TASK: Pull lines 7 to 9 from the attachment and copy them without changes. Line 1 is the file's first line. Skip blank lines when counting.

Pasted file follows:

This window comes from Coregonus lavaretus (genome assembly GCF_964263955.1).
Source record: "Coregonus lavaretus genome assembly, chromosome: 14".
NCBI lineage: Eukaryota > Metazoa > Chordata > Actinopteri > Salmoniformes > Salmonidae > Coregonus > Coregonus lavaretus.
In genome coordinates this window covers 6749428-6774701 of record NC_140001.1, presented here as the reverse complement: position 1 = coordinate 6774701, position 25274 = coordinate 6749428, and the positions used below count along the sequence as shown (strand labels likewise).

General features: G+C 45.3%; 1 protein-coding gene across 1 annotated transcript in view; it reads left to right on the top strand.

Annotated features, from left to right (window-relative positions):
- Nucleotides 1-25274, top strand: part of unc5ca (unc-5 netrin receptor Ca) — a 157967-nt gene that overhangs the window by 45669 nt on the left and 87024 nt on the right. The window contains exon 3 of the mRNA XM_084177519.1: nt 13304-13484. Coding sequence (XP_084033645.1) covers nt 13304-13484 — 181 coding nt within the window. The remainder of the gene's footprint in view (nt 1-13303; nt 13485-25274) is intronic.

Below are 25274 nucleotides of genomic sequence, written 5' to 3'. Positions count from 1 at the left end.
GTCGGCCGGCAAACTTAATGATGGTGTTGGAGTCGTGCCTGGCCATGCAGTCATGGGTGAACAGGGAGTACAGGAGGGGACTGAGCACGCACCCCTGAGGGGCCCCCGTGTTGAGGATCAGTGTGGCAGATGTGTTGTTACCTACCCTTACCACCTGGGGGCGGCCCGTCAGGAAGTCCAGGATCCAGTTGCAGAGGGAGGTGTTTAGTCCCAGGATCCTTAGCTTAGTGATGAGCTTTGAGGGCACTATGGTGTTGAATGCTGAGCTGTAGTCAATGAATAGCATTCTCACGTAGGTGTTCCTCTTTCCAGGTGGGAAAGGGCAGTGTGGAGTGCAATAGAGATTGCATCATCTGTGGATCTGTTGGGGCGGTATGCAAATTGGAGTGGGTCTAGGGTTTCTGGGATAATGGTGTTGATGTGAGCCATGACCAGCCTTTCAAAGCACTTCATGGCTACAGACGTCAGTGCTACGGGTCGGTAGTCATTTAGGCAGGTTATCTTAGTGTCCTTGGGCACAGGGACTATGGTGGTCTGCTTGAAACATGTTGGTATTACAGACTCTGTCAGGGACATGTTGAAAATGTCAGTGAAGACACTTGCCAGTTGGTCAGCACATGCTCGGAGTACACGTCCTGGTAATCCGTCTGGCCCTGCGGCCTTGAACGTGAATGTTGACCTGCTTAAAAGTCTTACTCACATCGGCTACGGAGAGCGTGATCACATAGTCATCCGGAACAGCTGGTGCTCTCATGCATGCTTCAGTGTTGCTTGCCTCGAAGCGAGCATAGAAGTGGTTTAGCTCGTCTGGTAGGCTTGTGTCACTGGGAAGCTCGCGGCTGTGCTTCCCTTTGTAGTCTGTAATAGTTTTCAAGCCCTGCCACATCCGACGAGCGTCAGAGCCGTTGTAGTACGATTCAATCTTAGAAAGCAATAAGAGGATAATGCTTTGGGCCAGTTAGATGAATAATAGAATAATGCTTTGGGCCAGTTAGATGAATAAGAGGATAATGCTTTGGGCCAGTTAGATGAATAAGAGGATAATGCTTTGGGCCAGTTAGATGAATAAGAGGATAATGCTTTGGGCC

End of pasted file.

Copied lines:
- Nucleotides 1-25274, top strand: part of unc5ca (unc-5 netrin receptor Ca) — a 157967-nt gene that overhangs the window by 45669 nt on the left and 87024 nt on the right. The window contains exon 3 of the mRNA XM_084177519.1: nt 13304-13484. Coding sequence (XP_084033645.1) covers nt 13304-13484 — 181 coding nt within the window. The remainder of the gene's footprint in view (nt 1-13303; nt 13485-25274) is intronic.

Below are 25274 nucleotides of genomic sequence, written 5' to 3'. Positions count from 1 at the left end.
GTCGGCCGGCAAACTTAATGATGGTGTTGGAGTCGTGCCTGGCCATGCAGTCATGGGTGAACAGGGAGTACAGGAGGGGACTGAGCACGCACCCCTGAGGGGCCCCCGTGTTGAGGATCAGTGTGGCAGATGTGTTGTTACCTACCCTTACCACCTGGGGGCGGCCCGTCAGGAAGTCCAGGATCCAGTTGCAGAGGGAGGTGTTTAGTCCCAGGATCCTTAGCTTAGTGATGAGCTTTGAGGGCACTATGGTGTTGAATGCTGAGCTGTAGTCAATGAATAGCATTCTCACGTAGGTGTTCCTCTTTCCAGGTGGGAAAGGGCAGTGTGGAGTGCAATAGAGATTGCATCATCTGTGGATCTGTTGGGGCGGTATGCAAATTGGAGTGGGTCTAGGGTTTCTGGGATAATGGTGTTGATGTGAGCCATGACCAGCCTTTCAAAGCACTTCATGGCTACAGACGTCAGTGCTACGGGTCGGTAGTCATTTAGGCAGGTTATCTTAGTGTCCTTGGGCACAGGGACTATGGTGGTCTGCTTGAAACATGTTGGTATTACAGACTCTGTCAGGGACATGTTGAAAATGTCAGTGAAGACACTTGCCAGTTGGTCAGCACATGCTCGGAGTACACGTCCTGGTAATCCGTCTGGCCCTGCGGCCTTGAACGTGAATGTTGACCTGCTTAAAAGTCTTACTCACATCGGCTACGGAGAGCGTGATCACATAGTCATCCGGAACAGCTGGTGCTCTCATGCATGCTTCAGTGTTGCTTGCCTCGAAGCGAGCATAGAAGTGGTTTAGCTCGTCTGGTAGGCTTGTGTCACTGGGAAGCTCGCGGCTGTGCTTCCCTTTGTAGTCTGTAATAGTTTTCAAGCCCTGCCACATCCGACGAGCGTCAGAGCCGTTGTAGTACGATTCAATCTTAGAAAGCAATAAGAGGATAATGCTTTGGGCCAGTTAGATGAATAATAGAATAATGCTTTGGGCCAGTTAGATGAATAAGAGGATAATGCTTTGGGCCAGTTAGATGAATAAGAGGATAATGCTTTGGGCCAGTTAGATGAATAAGAGGATAATGCTTTGGGCC